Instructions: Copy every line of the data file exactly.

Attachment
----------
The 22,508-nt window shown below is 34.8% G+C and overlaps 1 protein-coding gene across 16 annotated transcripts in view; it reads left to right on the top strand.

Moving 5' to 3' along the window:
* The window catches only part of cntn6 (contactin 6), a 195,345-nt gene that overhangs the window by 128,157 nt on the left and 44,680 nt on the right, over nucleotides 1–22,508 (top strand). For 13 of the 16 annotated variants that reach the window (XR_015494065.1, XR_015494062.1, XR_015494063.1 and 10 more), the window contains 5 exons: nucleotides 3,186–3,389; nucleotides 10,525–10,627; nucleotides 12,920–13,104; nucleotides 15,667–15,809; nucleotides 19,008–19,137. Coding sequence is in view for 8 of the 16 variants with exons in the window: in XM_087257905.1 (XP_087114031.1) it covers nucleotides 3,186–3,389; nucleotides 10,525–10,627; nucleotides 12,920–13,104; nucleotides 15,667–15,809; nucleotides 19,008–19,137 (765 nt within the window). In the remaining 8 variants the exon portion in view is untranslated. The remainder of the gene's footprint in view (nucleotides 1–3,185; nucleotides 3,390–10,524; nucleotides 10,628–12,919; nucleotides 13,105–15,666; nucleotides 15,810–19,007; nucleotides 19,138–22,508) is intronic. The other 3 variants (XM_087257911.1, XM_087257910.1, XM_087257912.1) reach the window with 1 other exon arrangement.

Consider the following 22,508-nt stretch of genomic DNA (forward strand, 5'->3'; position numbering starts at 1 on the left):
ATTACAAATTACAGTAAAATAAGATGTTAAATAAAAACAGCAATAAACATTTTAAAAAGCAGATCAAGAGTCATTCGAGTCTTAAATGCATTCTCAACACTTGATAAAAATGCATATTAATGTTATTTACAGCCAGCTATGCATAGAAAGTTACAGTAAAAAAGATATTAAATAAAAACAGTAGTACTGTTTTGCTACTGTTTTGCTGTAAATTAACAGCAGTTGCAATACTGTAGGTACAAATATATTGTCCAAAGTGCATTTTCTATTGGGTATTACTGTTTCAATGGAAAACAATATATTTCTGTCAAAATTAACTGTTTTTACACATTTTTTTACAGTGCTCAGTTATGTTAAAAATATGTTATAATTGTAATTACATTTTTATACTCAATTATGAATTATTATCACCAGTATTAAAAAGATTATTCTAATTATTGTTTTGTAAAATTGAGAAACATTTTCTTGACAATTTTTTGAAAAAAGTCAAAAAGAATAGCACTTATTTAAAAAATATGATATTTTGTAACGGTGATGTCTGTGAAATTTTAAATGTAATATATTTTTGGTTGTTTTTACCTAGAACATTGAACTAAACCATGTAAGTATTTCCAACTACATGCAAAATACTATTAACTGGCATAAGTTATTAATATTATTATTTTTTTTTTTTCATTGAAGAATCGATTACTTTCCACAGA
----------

The 22,508-nt window shown below is 34.8% G+C and overlaps 1 protein-coding gene across 16 annotated transcripts in view; it reads left to right on the top strand.

Moving 5' to 3' along the window:
* The window catches only part of cntn6 (contactin 6), a 195,345-nt gene that overhangs the window by 128,157 nt on the left and 44,680 nt on the right, over nucleotides 1–22,508 (top strand). For 13 of the 16 annotated variants that reach the window (XR_015494065.1, XR_015494062.1, XR_015494063.1 and 10 more), the window contains 5 exons: nucleotides 3,186–3,389; nucleotides 10,525–10,627; nucleotides 12,920–13,104; nucleotides 15,667–15,809; nucleotides 19,008–19,137. Coding sequence is in view for 8 of the 16 variants with exons in the window: in XM_087257905.1 (XP_087114031.1) it covers nucleotides 3,186–3,389; nucleotides 10,525–10,627; nucleotides 12,920–13,104; nucleotides 15,667–15,809; nucleotides 19,008–19,137 (765 nt within the window). In the remaining 8 variants the exon portion in view is untranslated. The remainder of the gene's footprint in view (nucleotides 1–3,185; nucleotides 3,390–10,524; nucleotides 10,628–12,919; nucleotides 13,105–15,666; nucleotides 15,810–19,007; nucleotides 19,138–22,508) is intronic. The other 3 variants (XM_087257911.1, XM_087257910.1, XM_087257912.1) reach the window with 1 other exon arrangement.

Consider the following 22,508-nt stretch of genomic DNA (forward strand, 5'->3'; position numbering starts at 1 on the left):
ATTACAAATTACAGTAAAATAAGATGTTAAATAAAAACAGCAATAAACATTTTAAAAAGCAGATCAAGAGTCATTCGAGTCTTAAATGCATTCTCAACACTTGATAAAAATGCATATTAATGTTATTTACAGCCAGCTATGCATAGAAAGTTACAGTAAAAAAGATATTAAATAAAAACAGTAGTACTGTTTTGCTACTGTTTTGCTGTAAATTAACAGCAGTTGCAATACTGTAGGTACAAATATATTGTCCAAAGTGCATTTTCTATTGGGTATTACTGTTTCAATGGAAAACAATATATTTCTGTCAAAATTAACTGTTTTTACACATTTTTTTACAGTGCTCAGTTATGTTAAAAATATGTTATAATTGTAATTACATTTTTATACTCAATTATGAATTATTATCACCAGTATTAAAAAGATTATTCTAATTATTGTTTTGTAAAATTGAGAAACATTTTCTTGACAATTTTTTGAAAAAAGTCAAAAAGAATAGCACTTATTTAAAAAATATGATATTTTGTAACGGTGATGTCTGTGAAATTTTAAATGTAATATATTTTTGGTTGTTTTTACCTAGAACATTGAACTAAACCATGTAAGTATTTCCAACTACATGCAAAATACTATTAACTGGCATAAGTTATTAATATTATTATTTTTTTTTTTTCATTGAAGAATCGATTACTTTCCACAGA